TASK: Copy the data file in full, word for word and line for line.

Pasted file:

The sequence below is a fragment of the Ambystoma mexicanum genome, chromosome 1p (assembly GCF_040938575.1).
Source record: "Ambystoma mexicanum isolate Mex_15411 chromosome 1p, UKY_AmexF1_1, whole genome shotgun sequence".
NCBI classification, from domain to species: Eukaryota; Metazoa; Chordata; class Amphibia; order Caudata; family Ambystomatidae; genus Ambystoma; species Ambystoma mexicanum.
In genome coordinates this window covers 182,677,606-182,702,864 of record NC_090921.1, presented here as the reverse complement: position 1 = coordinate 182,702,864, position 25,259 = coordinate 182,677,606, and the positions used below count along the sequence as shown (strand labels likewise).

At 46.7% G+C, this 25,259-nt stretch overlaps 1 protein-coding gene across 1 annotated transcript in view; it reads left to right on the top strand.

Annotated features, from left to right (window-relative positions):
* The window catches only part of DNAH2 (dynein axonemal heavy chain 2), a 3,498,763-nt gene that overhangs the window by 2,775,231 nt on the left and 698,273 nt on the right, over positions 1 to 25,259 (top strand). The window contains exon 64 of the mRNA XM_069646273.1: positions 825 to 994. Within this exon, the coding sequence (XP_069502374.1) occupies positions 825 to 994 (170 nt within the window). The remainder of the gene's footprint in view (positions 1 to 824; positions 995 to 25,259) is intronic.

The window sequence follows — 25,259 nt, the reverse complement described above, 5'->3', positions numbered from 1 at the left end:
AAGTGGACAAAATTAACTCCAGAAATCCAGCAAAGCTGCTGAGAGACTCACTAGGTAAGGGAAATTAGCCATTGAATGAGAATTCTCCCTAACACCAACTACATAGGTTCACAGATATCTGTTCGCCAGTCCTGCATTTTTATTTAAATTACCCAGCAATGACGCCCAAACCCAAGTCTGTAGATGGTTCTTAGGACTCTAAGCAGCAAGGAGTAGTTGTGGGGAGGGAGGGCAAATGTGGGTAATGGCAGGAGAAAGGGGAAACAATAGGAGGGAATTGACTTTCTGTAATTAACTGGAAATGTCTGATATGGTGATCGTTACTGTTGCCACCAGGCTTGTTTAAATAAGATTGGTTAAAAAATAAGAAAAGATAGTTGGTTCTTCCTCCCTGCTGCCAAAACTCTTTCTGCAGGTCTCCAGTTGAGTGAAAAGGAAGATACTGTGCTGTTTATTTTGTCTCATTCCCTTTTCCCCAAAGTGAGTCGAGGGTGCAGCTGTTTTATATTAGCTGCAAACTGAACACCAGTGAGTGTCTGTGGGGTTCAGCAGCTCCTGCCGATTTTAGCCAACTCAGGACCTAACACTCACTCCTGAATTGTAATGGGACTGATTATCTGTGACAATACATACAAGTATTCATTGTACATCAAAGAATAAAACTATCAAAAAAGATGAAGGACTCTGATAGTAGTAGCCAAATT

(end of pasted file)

The sequence below is a fragment of the Ambystoma mexicanum genome, chromosome 1p (assembly GCF_040938575.1).
Source record: "Ambystoma mexicanum isolate Mex_15411 chromosome 1p, UKY_AmexF1_1, whole genome shotgun sequence".
NCBI classification, from domain to species: Eukaryota; Metazoa; Chordata; class Amphibia; order Caudata; family Ambystomatidae; genus Ambystoma; species Ambystoma mexicanum.
In genome coordinates this window covers 182,677,606-182,702,864 of record NC_090921.1, presented here as the reverse complement: position 1 = coordinate 182,702,864, position 25,259 = coordinate 182,677,606, and the positions used below count along the sequence as shown (strand labels likewise).

At 46.7% G+C, this 25,259-nt stretch overlaps 1 protein-coding gene across 1 annotated transcript in view; it reads left to right on the top strand.

Annotated features, from left to right (window-relative positions):
* The window catches only part of DNAH2 (dynein axonemal heavy chain 2), a 3,498,763-nt gene that overhangs the window by 2,775,231 nt on the left and 698,273 nt on the right, over positions 1 to 25,259 (top strand). The window contains exon 64 of the mRNA XM_069646273.1: positions 825 to 994. Within this exon, the coding sequence (XP_069502374.1) occupies positions 825 to 994 (170 nt within the window). The remainder of the gene's footprint in view (positions 1 to 824; positions 995 to 25,259) is intronic.

The window sequence follows — 25,259 nt, the reverse complement described above, 5'->3', positions numbered from 1 at the left end:
AAGTGGACAAAATTAACTCCAGAAATCCAGCAAAGCTGCTGAGAGACTCACTAGGTAAGGGAAATTAGCCATTGAATGAGAATTCTCCCTAACACCAACTACATAGGTTCACAGATATCTGTTCGCCAGTCCTGCATTTTTATTTAAATTACCCAGCAATGACGCCCAAACCCAAGTCTGTAGATGGTTCTTAGGACTCTAAGCAGCAAGGAGTAGTTGTGGGGAGGGAGGGCAAATGTGGGTAATGGCAGGAGAAAGGGGAAACAATAGGAGGGAATTGACTTTCTGTAATTAACTGGAAATGTCTGATATGGTGATCGTTACTGTTGCCACCAGGCTTGTTTAAATAAGATTGGTTAAAAAATAAGAAAAGATAGTTGGTTCTTCCTCCCTGCTGCCAAAACTCTTTCTGCAGGTCTCCAGTTGAGTGAAAAGGAAGATACTGTGCTGTTTATTTTGTCTCATTCCCTTTTCCCCAAAGTGAGTCGAGGGTGCAGCTGTTTTATATTAGCTGCAAACTGAACACCAGTGAGTGTCTGTGGGGTTCAGCAGCTCCTGCCGATTTTAGCCAACTCAGGACCTAACACTCACTCCTGAATTGTAATGGGACTGATTATCTGTGACAATACATACAAGTATTCATTGTACATCAAAGAATAAAACTATCAAAAAAGATGAAGGACTCTGATAGTAGTAGCCAAATT